After passage in the House early last month, the Protecting the Right to Organize Act, also called the PRO Act, now awaits consideration in the Senate.
The bill could force millions of Americans, including many Latinos, out of independent contracting to push them into traditional employment, robbing them of the flexibility they value in their current positions.
How might the PRO Act do this?
The bill contains an “ABC” test, which allows regulators to determine whether a worker is “truly” an independent contractor or an employee.
Businesses that rely on independent contractors would, in turn, face steep and severe penalties for “misclassifying” independent contractors that, the government claims, are actually employees.
In effect, the PRO Act could allow government regulators to blacklist independent contractors from the labor market.
The test requires that workers meet each of these three criteria — or face reclassification:
A: Absence of control. The worker is not under the control and direction of the hiring entity. Currently, this is what the IRS “common law” test evaluates, although the full ABC test would be more restrictive.
B: Business of the worker. The contractor performs work that is outside the usual course of the hiring entity’s business.
C: Customarily engaged. The contractor is usually engaged in an independently established occupation or trade that is of the same nature as the work being performed.
Do you think you could pass this test and keep your independent status? Unfortunately, it’s not that simple. There’s no way of telling how the National Labor Relations Board would interpret the ABC test.
Here are a few examples that show just how confusing and arbitrary the test could be:
I’m a freelance real estate agent, working on behalf of clients — some of them businesses, and of those, some real estate companies — to sell and purchase commercial property. Would I be reclassified?
The short answer is: Quite possibly.
The long answer is: NLRB regulators could find that you aren’t independent enough from your clients when following the protocols of your job, which would violate the “absence of control” portion of the test.
You may be safe on the “business of the worker” part of the test, but when you contract with real estate companies, regulators might find that your work isn’t outside of the usual course of the business of your clients.
Regulators could decide that companies can’t hire you as an independent contractor, depending on how they interpret the test.
I’m a driver with a rideshare company, meaning that I work in the gig economy. I choose my hours and clients — and I use my own car, of course. What about me?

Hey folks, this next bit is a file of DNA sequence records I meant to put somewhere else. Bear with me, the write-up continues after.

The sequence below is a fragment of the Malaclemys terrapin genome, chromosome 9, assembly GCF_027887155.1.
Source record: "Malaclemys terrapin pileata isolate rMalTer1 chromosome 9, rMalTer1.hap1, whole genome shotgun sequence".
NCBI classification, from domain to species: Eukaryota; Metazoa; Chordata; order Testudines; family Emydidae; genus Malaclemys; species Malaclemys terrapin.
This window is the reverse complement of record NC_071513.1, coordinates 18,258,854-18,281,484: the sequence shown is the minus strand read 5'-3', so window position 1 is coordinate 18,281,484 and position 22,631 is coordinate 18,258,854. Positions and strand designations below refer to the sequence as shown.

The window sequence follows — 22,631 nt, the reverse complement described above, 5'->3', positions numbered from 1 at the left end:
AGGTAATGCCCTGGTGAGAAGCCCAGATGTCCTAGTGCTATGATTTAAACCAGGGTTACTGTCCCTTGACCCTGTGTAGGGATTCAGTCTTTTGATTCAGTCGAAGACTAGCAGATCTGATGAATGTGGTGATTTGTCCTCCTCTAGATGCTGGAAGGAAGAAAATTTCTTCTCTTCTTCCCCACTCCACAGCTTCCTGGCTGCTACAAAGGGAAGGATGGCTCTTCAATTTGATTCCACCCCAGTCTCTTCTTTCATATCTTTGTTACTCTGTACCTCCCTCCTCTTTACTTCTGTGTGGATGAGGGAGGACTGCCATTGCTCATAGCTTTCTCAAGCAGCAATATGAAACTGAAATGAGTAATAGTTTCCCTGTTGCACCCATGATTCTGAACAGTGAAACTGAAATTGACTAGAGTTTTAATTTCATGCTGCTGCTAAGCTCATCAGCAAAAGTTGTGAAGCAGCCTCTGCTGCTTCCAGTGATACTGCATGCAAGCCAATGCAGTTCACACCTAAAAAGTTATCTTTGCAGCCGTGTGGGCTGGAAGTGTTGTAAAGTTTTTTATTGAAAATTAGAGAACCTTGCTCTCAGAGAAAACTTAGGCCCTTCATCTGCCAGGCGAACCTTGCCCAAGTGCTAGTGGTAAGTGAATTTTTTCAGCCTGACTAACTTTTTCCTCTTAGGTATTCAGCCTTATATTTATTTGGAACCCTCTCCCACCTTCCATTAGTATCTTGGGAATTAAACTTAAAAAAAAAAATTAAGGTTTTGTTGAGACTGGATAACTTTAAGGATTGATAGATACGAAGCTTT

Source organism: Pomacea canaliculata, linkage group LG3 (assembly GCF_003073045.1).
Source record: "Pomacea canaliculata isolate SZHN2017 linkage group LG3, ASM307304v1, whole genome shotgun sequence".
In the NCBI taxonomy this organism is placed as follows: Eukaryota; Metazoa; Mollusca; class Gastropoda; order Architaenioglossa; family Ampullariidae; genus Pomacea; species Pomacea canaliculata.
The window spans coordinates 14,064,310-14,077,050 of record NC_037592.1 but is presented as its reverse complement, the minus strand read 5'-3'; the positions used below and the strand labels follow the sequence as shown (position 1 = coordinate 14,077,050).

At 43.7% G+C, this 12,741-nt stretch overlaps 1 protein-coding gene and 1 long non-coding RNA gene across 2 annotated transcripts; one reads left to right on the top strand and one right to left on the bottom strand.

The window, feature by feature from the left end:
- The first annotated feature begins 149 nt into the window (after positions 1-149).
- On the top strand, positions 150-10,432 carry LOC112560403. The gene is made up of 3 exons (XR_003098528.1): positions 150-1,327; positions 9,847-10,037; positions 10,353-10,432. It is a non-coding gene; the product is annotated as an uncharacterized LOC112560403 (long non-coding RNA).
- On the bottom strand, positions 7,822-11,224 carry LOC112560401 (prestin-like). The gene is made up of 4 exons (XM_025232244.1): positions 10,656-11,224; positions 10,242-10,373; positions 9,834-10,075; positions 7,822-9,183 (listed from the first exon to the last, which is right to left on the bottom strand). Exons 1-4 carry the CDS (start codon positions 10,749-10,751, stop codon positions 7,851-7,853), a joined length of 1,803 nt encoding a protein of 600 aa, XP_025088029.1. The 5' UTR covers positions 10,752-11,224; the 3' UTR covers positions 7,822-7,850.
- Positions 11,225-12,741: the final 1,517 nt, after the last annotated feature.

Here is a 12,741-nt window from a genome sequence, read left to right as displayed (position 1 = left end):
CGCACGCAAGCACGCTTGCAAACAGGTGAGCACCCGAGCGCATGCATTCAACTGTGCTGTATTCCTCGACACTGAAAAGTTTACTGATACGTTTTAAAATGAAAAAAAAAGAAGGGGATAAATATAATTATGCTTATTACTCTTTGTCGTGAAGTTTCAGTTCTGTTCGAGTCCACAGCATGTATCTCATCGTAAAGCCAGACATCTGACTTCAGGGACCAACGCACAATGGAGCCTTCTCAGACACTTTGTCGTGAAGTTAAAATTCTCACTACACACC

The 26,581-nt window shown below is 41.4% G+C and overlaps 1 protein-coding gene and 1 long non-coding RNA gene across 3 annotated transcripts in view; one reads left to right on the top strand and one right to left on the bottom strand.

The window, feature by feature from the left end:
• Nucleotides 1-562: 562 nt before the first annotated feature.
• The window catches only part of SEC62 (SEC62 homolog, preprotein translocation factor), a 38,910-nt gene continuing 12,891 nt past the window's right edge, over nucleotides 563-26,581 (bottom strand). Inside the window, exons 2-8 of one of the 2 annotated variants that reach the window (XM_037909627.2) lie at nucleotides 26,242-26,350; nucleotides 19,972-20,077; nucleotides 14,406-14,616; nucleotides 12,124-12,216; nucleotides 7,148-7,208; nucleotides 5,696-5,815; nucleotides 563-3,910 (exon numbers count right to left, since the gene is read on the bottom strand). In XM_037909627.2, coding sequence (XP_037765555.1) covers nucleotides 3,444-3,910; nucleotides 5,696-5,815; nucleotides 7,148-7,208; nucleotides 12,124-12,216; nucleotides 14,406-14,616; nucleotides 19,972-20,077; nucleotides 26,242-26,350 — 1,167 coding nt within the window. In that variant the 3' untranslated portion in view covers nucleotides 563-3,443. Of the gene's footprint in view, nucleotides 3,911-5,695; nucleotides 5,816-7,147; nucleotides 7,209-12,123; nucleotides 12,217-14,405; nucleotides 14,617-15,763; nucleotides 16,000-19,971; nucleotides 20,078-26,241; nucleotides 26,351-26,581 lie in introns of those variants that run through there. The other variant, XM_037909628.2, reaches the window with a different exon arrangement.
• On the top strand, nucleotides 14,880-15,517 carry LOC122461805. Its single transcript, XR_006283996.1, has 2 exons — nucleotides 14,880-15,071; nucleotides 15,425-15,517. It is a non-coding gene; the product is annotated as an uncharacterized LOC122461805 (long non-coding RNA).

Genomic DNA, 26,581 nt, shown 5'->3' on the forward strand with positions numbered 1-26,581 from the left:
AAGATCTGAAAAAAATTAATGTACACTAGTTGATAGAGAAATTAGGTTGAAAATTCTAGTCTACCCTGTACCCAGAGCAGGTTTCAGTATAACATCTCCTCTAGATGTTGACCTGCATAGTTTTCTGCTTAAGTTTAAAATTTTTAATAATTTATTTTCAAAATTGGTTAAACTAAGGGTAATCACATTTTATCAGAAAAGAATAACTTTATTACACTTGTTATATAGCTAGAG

There’s a good chance you would be reclassified. The NLRB could find that your company has “misclassified” you as an independent contractor, and the government could force them to hire you as an employee — that is, if they could afford to do so.
Regulators could find that, because you follow company protocols, you aren’t sufficiently independent of their control.
They could find that, because of your association with a rideshare company, and because you give rides to passengers, your work violates Part B of the test.
And they likely wouldn’t find that you satisfy Part C, either, as you aren’t working in an independently established trade or in the capacity of a business.
Gig workers in your position are the people lawmakers have in mind when they pass independent contracting regulations.
I work in freelance construction. Sometimes that means I’m working for small clients, like individuals and businesses who need something built.
But often, I’m working with construction companies for specific projects on a contract basis. A few of these companies can provide most of my annual income. Could regulators try to reclassify me?
Yes, it’s possible. Here again, if you adhere to certain protocol issued by your clients, regulators could find hiring you as an independent contractor in violation of Part A of the test. And if, as you say, you derive most of your income from a few construction companies, they could also find that you aren’t independent of their business.
You might pass the “customarily engaged” portion of the test if you’ve established a business through freelance construction, but because you often work with companies engaged in the same work you perform, regulators could find that you don’t satisfy Part B of the test.
I’m a caterer. Sometimes I help cater small events in which I’m largely working alone or with a few other freelance caterers I know.
And sometimes I’m hired by large catering companies for specific events and am working with many other people. Could I be reclassified?
It is definitely possible that you could be reclassified for working those large events with catering companies. After all, regulators might find that this work isn’t sufficiently independent from your client.
And again, NLRB might say that working for another caterer violates Part B of the test, or find that don’t work in an independently established business under Part C.
You could find yourself at risk of reclassification if the PRO Act passes.
Do you worry that you could be reclassified under the PRO Act? Tell lawmakers to oppose unfair efforts to restrict independent contracting, including the PRO Act.